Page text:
This is not a fun topic to discuss, but I have helped many people create these documents. Allowing your loved ones to grieve when the time comes rather than fight each other in court while cursing you is important. Court can mostly be avoided if one has the proper documents to steer clear of probate. If important to you, public disclosure of your assets can also be avoided.

An estate plan can cost just a few hundred dollars and save your family thousands in litigation expenses. 

Wednesday, March 16, 2016

Technology and the Community Law Office

On Friday I will be attending the annual American BarAssociation Technology Show. This is the international technology showcase for the legal industry and all the big players in the industry will be well represented. Why do I feel it is important to attend, and even more so, why do I feel it is important to share this with you?

Last month I was hired by a client to work on a case that had been in litigation for months. As is the norm, I called the attorney on the other side of the matter and informed him that I would be entering into the case. After the initial pleasantries, the attorney asked for my information and I gave him the basics (phone, address, spelled my name three times, and provided my email address). I then confirmed the information I had for him and asked for his email address. I was shocked when he told me that he refuses to use email and that if it were up to him the office would still use typewriters.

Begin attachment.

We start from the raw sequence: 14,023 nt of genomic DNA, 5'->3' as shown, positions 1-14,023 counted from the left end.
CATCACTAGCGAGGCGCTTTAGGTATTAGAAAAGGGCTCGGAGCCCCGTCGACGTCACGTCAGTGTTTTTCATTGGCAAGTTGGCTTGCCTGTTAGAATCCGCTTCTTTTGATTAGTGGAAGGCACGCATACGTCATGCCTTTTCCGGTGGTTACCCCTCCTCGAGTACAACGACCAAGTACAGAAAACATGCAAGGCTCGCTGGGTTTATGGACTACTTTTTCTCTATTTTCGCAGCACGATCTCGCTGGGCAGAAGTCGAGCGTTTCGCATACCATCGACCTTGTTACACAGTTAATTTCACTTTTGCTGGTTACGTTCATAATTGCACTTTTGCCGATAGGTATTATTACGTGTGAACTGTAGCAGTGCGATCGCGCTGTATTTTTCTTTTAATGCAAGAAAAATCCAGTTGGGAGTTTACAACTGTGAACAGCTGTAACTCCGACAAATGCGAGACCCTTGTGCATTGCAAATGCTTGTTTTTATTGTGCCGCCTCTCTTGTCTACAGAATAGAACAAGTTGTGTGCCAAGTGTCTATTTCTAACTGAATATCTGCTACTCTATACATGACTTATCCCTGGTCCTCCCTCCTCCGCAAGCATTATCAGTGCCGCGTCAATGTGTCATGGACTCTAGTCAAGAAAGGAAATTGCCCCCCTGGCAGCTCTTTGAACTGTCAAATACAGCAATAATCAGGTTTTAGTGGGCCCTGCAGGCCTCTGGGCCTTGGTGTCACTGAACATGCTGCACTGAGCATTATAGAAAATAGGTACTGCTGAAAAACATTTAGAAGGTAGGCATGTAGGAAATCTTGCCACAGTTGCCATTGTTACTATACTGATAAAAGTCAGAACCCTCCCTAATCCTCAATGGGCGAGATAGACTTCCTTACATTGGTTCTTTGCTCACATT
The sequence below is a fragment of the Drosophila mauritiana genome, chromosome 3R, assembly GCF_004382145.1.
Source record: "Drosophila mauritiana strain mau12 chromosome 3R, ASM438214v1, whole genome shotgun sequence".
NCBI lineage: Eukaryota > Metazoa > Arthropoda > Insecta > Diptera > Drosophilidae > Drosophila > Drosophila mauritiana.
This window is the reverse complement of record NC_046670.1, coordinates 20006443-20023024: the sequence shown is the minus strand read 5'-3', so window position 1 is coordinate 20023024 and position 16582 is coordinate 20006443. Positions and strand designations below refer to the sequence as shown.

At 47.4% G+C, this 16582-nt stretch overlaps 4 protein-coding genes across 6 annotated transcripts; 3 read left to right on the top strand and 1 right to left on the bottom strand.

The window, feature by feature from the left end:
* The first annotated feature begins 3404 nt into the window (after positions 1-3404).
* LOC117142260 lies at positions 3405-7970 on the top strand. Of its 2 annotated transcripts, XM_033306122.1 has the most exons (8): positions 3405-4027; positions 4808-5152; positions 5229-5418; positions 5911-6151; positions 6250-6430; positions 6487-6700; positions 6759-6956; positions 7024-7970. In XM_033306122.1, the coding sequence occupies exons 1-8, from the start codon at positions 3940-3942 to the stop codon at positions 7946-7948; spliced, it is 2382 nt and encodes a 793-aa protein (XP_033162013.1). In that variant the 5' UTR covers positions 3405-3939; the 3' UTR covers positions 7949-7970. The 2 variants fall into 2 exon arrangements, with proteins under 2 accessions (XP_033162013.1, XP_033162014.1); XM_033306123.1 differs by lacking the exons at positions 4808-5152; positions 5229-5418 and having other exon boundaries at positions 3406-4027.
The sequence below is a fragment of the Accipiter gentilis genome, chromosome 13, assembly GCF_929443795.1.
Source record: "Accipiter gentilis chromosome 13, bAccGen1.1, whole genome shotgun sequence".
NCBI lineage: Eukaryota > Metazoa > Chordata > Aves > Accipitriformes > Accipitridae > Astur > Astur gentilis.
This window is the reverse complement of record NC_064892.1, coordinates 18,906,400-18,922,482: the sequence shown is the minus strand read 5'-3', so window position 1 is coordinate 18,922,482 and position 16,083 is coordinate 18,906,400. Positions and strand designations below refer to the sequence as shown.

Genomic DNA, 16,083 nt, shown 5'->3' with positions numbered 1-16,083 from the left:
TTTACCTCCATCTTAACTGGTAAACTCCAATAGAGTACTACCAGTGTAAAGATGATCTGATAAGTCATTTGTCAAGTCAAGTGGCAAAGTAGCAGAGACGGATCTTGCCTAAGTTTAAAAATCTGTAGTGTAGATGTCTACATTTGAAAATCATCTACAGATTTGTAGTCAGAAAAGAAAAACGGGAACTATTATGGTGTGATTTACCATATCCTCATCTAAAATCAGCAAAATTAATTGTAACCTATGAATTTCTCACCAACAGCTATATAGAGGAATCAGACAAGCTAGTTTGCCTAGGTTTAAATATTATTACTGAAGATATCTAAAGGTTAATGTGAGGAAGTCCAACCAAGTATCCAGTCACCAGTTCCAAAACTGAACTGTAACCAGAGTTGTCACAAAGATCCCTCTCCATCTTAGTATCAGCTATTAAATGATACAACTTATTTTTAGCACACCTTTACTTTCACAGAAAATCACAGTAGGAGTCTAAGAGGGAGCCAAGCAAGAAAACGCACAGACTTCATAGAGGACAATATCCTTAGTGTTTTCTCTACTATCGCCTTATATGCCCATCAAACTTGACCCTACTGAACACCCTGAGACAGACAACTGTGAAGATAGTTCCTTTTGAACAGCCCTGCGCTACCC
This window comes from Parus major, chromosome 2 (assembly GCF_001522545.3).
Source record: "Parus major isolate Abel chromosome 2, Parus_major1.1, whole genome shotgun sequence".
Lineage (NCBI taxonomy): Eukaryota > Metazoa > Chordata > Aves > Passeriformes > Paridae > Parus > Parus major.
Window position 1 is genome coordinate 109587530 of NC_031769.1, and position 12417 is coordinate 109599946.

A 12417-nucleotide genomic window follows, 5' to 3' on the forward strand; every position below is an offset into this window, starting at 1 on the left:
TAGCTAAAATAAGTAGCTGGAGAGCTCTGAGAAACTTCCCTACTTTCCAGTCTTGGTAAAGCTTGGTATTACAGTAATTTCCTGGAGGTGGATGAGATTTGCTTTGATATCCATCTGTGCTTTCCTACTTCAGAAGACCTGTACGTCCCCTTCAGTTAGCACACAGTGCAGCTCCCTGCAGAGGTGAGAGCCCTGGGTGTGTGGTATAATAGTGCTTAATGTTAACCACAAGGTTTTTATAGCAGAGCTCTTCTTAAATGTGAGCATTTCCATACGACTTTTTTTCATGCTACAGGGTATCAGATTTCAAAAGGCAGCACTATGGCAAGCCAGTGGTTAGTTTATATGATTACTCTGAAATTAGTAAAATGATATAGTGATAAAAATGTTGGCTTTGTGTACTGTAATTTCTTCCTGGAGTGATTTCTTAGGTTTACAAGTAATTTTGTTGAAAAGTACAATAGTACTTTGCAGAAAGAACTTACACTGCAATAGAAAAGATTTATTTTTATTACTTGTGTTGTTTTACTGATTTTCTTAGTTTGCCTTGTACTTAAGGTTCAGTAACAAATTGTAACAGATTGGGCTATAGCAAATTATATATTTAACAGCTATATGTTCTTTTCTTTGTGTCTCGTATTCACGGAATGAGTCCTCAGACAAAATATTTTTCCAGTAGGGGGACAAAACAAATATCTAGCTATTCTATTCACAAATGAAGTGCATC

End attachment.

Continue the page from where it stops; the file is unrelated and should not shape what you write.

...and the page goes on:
How could a lawyer in today’s world be such a Luddite (non-technology user)?

 The Rules of Professional Responsibility in Illinois states:
To maintain the requisite knowledge and skill, a lawyer should keep abreast of changes in the law and its practice, including the benefits and risks associated with relevant technology, engage in continuing study and education and comply with all continuing legal education requirements to which the lawyer is subject.